The full effect of advertising is unmeasurable. The intention, motivation and inception of attribution for the majority of traffic is is utterly unknowable. More tracking can give a false sense of understanding.
Advertising drives sales but it also has a less appreciated side effect. Bob Hoffman explains in this post that it also buys business insurance. This is the reason why Apple, even with no new offerings and lackluster advertising is still producing incredible returns. He explains, “the prevailing attitude among marketers that everything is immediately measurable completely ignores the insurance value. One of the reasons people continued to spend their money to purchase Apple products was not likely the result of advertising that they ran in that quarter. It was because of the advertising that Apple had run the previous 25 years. It bought them insurance.”
The long term effects from advertising don’t show up in the paid search report that you are running. More data won’t help. In fact, more data might lead some to believe that if it’s not in the data, it doesn’t exist.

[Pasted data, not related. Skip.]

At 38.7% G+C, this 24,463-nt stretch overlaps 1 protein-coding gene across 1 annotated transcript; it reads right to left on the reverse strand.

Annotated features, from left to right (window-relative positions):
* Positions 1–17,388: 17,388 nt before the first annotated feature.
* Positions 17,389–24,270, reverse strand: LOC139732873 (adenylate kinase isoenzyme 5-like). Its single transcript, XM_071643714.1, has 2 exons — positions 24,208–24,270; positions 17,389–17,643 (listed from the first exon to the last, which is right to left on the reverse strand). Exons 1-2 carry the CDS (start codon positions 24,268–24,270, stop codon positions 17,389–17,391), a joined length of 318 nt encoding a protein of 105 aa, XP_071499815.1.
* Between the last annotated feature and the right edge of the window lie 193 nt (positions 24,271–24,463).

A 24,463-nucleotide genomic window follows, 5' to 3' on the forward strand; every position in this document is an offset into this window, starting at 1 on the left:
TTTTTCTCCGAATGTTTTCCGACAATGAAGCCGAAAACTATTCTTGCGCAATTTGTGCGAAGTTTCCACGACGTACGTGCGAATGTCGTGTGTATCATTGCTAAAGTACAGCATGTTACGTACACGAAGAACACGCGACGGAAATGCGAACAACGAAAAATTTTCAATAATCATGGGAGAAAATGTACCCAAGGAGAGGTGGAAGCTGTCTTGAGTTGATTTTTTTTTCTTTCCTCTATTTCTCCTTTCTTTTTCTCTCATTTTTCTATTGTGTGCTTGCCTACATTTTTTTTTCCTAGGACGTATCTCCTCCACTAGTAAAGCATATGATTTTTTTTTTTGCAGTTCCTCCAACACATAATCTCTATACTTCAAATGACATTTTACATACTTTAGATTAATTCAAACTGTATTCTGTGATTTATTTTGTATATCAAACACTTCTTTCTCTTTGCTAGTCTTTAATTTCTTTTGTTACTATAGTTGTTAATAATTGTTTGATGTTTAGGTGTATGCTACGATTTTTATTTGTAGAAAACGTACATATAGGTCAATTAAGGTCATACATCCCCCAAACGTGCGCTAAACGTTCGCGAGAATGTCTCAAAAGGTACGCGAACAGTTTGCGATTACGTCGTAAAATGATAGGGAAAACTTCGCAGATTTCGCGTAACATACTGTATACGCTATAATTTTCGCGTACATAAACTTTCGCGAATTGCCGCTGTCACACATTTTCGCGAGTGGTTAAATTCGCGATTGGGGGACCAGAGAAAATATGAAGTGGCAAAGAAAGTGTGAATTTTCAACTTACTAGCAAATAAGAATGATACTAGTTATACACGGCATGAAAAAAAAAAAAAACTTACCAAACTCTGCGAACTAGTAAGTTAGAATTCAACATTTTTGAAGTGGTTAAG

“Where is the Life we have lost in living? Where is the wisdom we have lost in knowledge? Where is the knowledge we have lost in information?” T. S. Eliot
September 23rd, 2013
This is my latest strategy for having a balanced and fulfilling life. I think it requires living in all four of the quadrants above. It comes down to how often, why, for whom and how much you create. I believe creation is a fundamental human need. The more you create the happier you are. What is not listed above are those things that are neither inner imperatives nor do they make you money. These are the things that should be avoided – channel surfing, Facebook, relentless entertainment. Some entertainment is inspiring but most isn’t. Unfortunately most people devote a large portion of their lives to being entertained instead of creating.